Moscow (CNSNews.com) – Russia hosted the Taliban for international talks on Afghanistan in Moscow this week, representing one of the group’s most high profile trips since seizing power in Kabul two months ago.
The delegation was led by acting Deputy Prime Minister Abdul Salam Hanafi, formerly a member of the Taliban’s negotiation team in Qatar. Also in what Foreign Minister Sergei Lavrov desribed as a “distinguished delegation” were acting Foreign Minister Amir Khan Muttaqi, and Anas Haqqani, the younger brother of acting Interior Minister Sirajuddin Haqqani.
Hanafi and Muttaqi are both on the U.N. Security Council consolidated list of sanctioned terrorists, and as a result are subject to an assets freeze and travel ban. Anas Haqqani is “a leading figure and fund-raiser” for the Haqqani Network, a U.S.-designated foreign terrorist organization.
Representatives from China, Pakistan, Iran, India, and the Central Asian republics also took part in the talks.
Although the United States had been invited to attend, the State Department said Monday it was not sending a representative due to “logistical difficulties.” Pressed by reporters, spokesman Ned Price declined to elaborate.
During his opening remarks at the conference, Lavrov praised the Taliban’s efforts “to stabilize the military-political situation [in Afghanistan], to improve the work of the state apparatus.”
At the same time, he urged the Taliban to fulfill its promises to form an inclusive government and disavow aggression against its neighbors.
"We are calling upon the Taliban movement to strictly follow the policy of preventing the territory of Afghanistan from being used against the interests of any third countries, first and foremost, Afghanistan’s near neighbors – the Central Asian states,” Lavrov said.
Following hours of negotiations, Hanafi at a brief press conference gave an upbeat assessment of the talks, but revealed few specifics. “It was a very good meeting, in a very friendly atmosphere,” he said, “The Taliban appreciates and welcomes the initiative of the Russian Federation.”
Other members of the Taliban delegation told reporters that at a private meeting with Russian officials they brought up the prospect of developing economic ties between Russia and Afghanistan.
Zamir Kabulov, the Kremlin’s special representative on Afghanistan, told reporters Russia would hold off on formally recognizing the Taliban regime.
“Certainly, this moment will come someday, but it will come when, and this was said to the Afghan delegation, when [the Taliban] begins to fulfill most of the expectations of the international community, which also concerns issues of human rights and inclusiveness," he said.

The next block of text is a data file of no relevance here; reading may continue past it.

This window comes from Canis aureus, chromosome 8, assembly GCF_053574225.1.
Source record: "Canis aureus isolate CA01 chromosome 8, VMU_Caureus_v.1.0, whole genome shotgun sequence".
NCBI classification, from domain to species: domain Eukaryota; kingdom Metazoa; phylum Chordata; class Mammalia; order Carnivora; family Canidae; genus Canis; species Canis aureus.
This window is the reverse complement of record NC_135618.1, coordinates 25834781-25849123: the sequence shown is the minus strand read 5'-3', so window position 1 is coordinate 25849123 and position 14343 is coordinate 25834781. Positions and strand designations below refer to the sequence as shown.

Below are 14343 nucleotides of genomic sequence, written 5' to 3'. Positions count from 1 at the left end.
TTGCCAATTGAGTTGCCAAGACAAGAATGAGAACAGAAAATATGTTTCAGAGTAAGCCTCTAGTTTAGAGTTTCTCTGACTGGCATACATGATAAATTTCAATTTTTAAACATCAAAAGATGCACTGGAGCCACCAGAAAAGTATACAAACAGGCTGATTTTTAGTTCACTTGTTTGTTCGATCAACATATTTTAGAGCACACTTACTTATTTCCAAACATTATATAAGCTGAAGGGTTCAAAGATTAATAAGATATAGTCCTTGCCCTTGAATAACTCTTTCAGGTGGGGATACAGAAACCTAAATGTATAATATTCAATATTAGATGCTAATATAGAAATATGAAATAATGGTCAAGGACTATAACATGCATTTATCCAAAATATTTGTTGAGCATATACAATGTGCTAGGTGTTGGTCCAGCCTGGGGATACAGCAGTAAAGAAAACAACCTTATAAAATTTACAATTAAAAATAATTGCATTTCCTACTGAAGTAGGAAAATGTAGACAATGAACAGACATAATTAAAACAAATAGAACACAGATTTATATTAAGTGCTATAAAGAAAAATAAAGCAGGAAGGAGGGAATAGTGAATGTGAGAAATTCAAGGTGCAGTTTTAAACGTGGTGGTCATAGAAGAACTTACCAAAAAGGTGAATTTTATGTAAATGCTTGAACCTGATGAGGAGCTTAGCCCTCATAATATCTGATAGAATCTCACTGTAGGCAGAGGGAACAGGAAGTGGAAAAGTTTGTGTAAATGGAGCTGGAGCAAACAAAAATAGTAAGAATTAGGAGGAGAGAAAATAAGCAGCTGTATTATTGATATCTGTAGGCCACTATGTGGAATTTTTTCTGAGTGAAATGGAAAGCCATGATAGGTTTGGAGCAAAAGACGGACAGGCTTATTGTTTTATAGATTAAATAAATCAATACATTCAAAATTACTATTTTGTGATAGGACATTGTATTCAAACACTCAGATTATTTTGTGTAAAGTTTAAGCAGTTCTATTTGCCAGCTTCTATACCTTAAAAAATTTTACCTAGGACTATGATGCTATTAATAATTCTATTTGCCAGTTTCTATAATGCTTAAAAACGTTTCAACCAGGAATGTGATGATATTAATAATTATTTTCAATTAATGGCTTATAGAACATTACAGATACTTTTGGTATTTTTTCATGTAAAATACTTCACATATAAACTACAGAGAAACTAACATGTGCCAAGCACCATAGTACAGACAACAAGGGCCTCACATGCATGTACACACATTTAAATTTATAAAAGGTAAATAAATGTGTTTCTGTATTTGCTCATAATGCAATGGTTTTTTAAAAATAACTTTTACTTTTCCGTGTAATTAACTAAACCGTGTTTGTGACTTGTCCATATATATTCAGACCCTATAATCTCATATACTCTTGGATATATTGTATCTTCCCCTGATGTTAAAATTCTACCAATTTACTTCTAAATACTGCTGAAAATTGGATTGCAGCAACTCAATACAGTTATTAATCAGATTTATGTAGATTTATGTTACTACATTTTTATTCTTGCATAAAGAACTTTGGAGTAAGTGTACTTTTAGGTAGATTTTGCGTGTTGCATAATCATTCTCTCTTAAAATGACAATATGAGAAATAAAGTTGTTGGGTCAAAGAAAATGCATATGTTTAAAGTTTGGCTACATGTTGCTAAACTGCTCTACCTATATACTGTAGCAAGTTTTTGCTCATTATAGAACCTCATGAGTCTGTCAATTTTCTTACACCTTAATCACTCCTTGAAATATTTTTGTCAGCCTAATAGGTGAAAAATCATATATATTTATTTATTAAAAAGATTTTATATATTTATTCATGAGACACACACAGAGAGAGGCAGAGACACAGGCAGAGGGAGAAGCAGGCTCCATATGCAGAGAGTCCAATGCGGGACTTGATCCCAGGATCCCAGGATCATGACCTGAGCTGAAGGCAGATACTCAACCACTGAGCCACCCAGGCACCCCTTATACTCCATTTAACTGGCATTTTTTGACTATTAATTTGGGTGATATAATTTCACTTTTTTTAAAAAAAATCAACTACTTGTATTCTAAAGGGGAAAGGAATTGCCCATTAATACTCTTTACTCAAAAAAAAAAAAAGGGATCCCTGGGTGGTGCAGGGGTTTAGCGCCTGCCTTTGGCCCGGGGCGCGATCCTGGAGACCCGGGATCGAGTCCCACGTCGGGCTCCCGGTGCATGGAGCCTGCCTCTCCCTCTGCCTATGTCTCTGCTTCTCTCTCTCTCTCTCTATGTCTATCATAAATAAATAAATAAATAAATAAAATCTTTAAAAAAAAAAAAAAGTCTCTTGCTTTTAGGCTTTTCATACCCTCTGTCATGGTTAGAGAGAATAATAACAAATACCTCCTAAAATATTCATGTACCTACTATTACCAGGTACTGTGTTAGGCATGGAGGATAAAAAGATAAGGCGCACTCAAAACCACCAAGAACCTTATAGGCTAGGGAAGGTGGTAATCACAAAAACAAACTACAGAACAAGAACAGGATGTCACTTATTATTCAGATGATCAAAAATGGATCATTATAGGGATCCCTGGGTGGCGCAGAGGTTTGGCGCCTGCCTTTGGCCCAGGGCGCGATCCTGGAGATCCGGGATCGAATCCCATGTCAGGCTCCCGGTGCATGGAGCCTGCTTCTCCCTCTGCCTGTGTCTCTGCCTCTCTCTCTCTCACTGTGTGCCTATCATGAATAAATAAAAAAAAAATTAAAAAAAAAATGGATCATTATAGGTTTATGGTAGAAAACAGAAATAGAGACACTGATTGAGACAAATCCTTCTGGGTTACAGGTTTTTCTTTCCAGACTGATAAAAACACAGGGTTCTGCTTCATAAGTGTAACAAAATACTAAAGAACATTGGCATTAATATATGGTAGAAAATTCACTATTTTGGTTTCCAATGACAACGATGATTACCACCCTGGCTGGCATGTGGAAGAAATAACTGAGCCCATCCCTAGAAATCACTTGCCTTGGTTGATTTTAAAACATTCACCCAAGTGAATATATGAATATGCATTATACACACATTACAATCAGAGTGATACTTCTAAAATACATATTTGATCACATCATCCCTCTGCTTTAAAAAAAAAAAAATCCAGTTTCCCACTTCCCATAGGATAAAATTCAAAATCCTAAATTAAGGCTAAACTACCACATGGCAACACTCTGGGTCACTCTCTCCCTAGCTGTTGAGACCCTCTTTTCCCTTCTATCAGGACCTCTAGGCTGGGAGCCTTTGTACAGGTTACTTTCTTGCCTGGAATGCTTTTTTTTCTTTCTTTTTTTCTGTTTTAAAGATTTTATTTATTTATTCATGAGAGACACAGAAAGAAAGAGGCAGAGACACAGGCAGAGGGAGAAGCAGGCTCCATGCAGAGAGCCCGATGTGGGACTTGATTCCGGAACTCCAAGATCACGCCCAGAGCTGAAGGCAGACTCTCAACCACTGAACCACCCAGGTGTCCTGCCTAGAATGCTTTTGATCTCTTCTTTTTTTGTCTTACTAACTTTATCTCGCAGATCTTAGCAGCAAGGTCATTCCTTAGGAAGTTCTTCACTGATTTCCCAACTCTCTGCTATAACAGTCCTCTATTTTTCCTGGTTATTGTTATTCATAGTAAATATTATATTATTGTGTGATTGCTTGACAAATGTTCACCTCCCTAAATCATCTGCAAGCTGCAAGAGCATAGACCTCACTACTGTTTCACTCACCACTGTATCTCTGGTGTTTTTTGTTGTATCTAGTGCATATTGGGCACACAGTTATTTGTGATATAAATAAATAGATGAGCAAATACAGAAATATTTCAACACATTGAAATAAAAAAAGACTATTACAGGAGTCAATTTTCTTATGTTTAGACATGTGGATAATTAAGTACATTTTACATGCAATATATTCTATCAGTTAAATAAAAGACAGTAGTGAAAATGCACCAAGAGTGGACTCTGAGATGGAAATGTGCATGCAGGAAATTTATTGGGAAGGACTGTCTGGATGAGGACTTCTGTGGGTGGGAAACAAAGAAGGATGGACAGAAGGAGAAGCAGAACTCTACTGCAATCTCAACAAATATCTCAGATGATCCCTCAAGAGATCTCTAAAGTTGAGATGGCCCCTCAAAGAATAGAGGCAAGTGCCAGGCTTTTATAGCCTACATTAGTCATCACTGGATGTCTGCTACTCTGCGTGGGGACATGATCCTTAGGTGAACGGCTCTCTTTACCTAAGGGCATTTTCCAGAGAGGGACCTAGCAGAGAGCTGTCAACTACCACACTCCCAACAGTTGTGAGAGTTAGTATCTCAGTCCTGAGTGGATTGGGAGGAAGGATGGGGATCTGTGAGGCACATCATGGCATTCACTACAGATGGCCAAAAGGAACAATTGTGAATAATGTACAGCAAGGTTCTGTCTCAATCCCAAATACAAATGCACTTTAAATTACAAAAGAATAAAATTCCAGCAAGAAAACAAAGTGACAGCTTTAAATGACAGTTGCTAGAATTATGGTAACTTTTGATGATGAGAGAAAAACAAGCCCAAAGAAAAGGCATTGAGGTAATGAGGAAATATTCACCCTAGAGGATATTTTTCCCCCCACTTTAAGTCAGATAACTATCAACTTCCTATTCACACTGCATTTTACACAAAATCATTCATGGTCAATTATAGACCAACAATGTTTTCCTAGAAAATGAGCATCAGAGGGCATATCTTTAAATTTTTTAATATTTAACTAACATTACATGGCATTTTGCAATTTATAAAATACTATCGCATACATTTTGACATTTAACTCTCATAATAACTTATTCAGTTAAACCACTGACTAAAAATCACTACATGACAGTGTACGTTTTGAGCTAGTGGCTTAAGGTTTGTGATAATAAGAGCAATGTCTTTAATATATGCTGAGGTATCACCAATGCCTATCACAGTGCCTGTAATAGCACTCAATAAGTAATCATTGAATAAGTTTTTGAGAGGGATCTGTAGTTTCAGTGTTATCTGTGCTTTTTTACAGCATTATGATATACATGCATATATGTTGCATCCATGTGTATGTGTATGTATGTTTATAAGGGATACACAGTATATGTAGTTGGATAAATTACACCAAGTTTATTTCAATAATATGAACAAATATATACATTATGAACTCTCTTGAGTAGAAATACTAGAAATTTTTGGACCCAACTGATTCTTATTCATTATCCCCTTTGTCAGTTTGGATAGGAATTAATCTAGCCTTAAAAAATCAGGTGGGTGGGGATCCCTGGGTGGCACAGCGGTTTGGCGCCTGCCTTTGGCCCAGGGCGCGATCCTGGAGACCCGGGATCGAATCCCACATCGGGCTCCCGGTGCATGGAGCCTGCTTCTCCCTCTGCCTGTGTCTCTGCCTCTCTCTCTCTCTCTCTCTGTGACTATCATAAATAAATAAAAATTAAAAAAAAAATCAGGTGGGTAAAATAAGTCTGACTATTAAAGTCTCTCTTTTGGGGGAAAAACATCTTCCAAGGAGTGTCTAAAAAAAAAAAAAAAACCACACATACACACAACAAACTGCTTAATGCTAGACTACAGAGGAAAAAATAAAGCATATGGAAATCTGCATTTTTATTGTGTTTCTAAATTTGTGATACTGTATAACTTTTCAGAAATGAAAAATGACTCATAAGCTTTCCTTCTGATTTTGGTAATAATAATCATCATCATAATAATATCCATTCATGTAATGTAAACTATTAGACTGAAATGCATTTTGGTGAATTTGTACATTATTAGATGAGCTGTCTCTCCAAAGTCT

Moscow has a long and complicated history with the Taliban, which is still formally designated as a terrorist organization in Russia.
Russia during the 1990s viewed the group with hostility due to its support for Islamist militants in Central Asia and Chechnya, a predominantly Muslim region in southern Russia. When U.S.-led forces invaded Afghanistan in October 2001, Moscow threw its support behind the mission to topple the regime that sheltered the al-Qaeda terrorists responsible for the Sept. 11 attacks on America.
Russia established contacts with the Taliban in 2014, however, following years of growing tensions with the U.S. and the rise of ISIS – which Moscow began to view as the primary terrorist threat in Afghanistan.
Russia has held multiple talks with the Taliban in Moscow since November 2018, with the most recent visit coming in July of this year.
In the two months since the Taliban seized power, Moscow has alternated between expressing cautious optimism and concern. After the fall of Kabul on August 15, Russia was one of the few countries to maintain its embassy, which was subsequently guarded by Taliban fighters.
Meanwhile, President Vladimir Putin has advocated unfreezing Afghanistan’s financial assets and floated the prospect of eventually granting the Taliban formal diplomatic recognition.
“The sooner the Taliban will enter the family of civilized people, so to speak, the easier it will be to contact, communicate, and somehow influence and ask questions,” he said in a speech early last month.
During a video call with the leaders of several neighboring states last week, however, Putin said Russia was in no rush to recognize the Taliban, citing concerns about the lack of religious and ethnic minorities in the group’s interim government.
“We understand that we need to interact with [the Taliban], but there shouldn’t be any hurry and we shall discuss that together,” he said.
Russia has traditionally had a close relationship with leaders of Afghanistan’s large Tajik and Uzbek minorities.
The Taliban’s ranks are dominated by Pashtuns, who account for around 42 percent of Afghanistan’s population. Of a total of 50 “interim” cabinet and government posts announced by the Taliban on September 7 and September 21, only six are from non-Pashtun minorities (three Tajiks, two Uzbeks and one Hazara).
The Russian military has been conducting frequent exercises in Tajikistan and Uzbekistan, two Central Asian nations that share a border with Afghanistan.
On Monday, Russia and its allies in the Collective Security Treaty Organization, a Moscow-led security bloc, deployed thousands of troops for anti-terrorist drills along the Afghan-Tajik border.